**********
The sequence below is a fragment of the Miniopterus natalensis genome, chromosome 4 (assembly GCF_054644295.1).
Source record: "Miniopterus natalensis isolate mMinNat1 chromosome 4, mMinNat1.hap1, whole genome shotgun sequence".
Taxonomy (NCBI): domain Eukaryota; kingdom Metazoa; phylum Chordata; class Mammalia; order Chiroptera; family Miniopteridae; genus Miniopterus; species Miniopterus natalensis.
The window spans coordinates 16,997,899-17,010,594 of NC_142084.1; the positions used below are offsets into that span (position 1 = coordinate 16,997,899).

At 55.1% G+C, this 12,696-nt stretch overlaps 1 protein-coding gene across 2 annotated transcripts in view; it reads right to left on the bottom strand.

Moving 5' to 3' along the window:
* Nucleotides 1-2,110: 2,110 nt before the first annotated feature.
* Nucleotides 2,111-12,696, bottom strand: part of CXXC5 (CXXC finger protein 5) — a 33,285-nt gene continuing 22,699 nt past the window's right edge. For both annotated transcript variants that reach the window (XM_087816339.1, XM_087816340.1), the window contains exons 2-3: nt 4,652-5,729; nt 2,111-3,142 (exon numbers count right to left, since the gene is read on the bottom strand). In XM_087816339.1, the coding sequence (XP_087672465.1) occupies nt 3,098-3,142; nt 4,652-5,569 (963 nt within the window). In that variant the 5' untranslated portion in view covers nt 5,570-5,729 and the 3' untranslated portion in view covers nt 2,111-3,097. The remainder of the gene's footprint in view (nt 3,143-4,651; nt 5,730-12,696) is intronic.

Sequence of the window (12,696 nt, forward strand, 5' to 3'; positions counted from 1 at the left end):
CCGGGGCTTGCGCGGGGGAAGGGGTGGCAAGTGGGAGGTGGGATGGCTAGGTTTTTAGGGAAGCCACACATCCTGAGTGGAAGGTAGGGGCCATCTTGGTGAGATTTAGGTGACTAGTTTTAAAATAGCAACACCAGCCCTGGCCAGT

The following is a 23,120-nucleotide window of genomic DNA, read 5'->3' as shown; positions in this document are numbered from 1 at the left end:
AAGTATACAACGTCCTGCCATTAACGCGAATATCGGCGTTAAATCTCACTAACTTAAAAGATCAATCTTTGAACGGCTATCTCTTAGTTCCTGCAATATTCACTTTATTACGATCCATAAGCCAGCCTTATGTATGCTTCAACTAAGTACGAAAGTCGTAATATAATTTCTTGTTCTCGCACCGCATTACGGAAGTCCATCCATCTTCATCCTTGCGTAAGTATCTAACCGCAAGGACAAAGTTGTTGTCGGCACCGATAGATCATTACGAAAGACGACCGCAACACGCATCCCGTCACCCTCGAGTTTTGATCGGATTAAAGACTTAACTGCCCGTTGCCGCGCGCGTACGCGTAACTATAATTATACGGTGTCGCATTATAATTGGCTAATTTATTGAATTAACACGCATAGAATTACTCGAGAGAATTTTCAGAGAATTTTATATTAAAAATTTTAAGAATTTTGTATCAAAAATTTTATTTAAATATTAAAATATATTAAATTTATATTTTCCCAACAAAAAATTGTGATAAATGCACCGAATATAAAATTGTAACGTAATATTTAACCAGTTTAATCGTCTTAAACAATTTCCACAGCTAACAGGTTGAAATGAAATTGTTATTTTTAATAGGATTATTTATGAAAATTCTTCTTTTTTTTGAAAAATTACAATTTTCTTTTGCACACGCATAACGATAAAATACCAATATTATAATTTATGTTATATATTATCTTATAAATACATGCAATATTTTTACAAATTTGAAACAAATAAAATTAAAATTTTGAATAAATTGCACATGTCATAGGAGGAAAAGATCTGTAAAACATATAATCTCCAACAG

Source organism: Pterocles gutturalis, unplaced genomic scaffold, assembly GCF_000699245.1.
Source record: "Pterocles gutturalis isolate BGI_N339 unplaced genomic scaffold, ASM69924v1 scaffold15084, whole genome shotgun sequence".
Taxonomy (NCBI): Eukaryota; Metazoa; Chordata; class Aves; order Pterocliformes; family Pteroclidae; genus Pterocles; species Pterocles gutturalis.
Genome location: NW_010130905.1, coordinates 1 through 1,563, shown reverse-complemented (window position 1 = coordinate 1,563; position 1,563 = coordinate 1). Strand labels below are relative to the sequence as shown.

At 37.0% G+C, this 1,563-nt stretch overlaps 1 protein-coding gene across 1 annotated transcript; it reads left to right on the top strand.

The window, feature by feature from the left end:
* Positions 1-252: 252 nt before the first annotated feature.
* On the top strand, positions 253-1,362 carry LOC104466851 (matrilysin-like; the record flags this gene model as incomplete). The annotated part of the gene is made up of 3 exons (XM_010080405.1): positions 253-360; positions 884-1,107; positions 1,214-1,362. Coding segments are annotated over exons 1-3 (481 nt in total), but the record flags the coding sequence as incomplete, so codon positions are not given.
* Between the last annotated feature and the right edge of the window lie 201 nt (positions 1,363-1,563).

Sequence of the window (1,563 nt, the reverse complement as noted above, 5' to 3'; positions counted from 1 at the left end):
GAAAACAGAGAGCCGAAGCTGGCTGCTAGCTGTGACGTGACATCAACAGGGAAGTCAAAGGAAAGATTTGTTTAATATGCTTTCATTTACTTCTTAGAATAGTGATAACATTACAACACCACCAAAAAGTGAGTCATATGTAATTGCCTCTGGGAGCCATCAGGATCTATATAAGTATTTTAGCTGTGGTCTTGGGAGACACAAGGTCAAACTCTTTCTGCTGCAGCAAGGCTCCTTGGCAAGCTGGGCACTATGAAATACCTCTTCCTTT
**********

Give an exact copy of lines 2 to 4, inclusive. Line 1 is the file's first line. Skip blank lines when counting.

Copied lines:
Source record: "Miniopterus natalensis isolate mMinNat1 chromosome 4, mMinNat1.hap1, whole genome shotgun sequence".
Taxonomy (NCBI): domain Eukaryota; kingdom Metazoa; phylum Chordata; class Mammalia; order Chiroptera; family Miniopteridae; genus Miniopterus; species Miniopterus natalensis.
The window spans coordinates 16,997,899-17,010,594 of NC_142084.1; the positions used below are offsets into that span (position 1 = coordinate 16,997,899).